Liberal argument

Representatives of liberal theory agree with realists on a notion that international system is anarchical. But unlike realist, liberalism mitigates the risks coming from the nature of anarchy with cooperation and collaboration between states.[6].

While liberalism agrees on an anarchical condition of international politics, it provides three main mechanisms that can explain a state behavior in order to avoid the risks coming from the anarchy: “consolidation of democracy, economic interdependence, and transtational institutions”.[7] In order to mitigate the threats and risks coming from the anarchy representatives of the liberal theory believe that states should become more interdependent with each other. Shared democratic values and economical interdependence significantly reduces the risk of military confrontation between states. Free trade relations between states, which result in a close economic ties between its citizens, excludes the chance of military confrontation with each other. According to Michael W. Doyle: “Wars occur outside the liberal zone because conflicts of interest are deeper there.”[8]

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Liberalism also allows a probability of the world peace despite the anarchical  feature of  international politics. If the state behavior is prone to establishment of international organizations and institutions then this behavior may lead to the long term cooperation between the member nations which share the same values. According to the liberalism military conflicts are not inevitable but can be prevented through collaboration. The development of an international organization such as United of Nation, NATO and European Union are the examples of cooperation between states that could promote stability.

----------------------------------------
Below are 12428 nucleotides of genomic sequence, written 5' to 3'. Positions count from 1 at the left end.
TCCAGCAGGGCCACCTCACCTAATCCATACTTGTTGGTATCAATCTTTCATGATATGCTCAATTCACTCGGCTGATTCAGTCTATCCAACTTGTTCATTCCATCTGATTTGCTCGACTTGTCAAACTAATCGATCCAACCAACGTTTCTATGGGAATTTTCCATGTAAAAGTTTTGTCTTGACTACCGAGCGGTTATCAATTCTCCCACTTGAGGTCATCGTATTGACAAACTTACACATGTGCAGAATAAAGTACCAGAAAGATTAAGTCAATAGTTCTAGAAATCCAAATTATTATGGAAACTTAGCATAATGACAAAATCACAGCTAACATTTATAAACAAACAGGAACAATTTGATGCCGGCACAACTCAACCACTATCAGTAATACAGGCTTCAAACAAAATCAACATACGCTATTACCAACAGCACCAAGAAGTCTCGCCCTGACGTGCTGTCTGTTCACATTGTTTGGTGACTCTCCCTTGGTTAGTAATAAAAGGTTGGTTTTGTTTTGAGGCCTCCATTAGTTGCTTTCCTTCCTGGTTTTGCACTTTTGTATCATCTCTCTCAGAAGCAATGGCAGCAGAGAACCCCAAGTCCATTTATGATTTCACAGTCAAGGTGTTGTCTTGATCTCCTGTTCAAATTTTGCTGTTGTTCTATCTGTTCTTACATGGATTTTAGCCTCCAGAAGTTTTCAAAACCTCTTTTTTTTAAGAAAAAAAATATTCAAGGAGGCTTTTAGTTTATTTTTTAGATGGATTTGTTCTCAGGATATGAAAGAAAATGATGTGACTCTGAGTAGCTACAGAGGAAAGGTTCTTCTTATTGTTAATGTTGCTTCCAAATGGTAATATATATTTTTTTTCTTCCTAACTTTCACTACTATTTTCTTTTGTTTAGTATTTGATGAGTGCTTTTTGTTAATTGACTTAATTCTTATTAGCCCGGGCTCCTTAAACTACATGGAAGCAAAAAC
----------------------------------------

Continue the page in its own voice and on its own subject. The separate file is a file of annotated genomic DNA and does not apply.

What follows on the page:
A central claim of this theory is that once created, institutions tend to persist, because it is cheaper to maintain institutions than to create new ones. Therefore, when confronted with new sets of problems, states seek to modify an already existing institution to meet new challenges. Thus, institutional liberal theories have easier time explaining why NATO persisted after the end of the Cold War even when the enemy that it was supposed to counter disappeared.

Liberalism underlines the significace of the shared values between states. The principle of shared values can explain state behavior as they create alliances and develop joint capabilities, rather than focusing only on the development of their own.

[1] Alexander Wendt, Anarchy is what states make of it: The social construction of power politics

[2] Alexander Wendt, Anarchy is what states make of it: The social construction of power politics, p392

[3] Ibid., p403

[5] Ibid


[7] Bruce Russett, Peace and economic interdependence, Security Communities p.370

[8] Michael W. Doyle, Kant, Liberal Legacies, and Foreign Affairs, p.224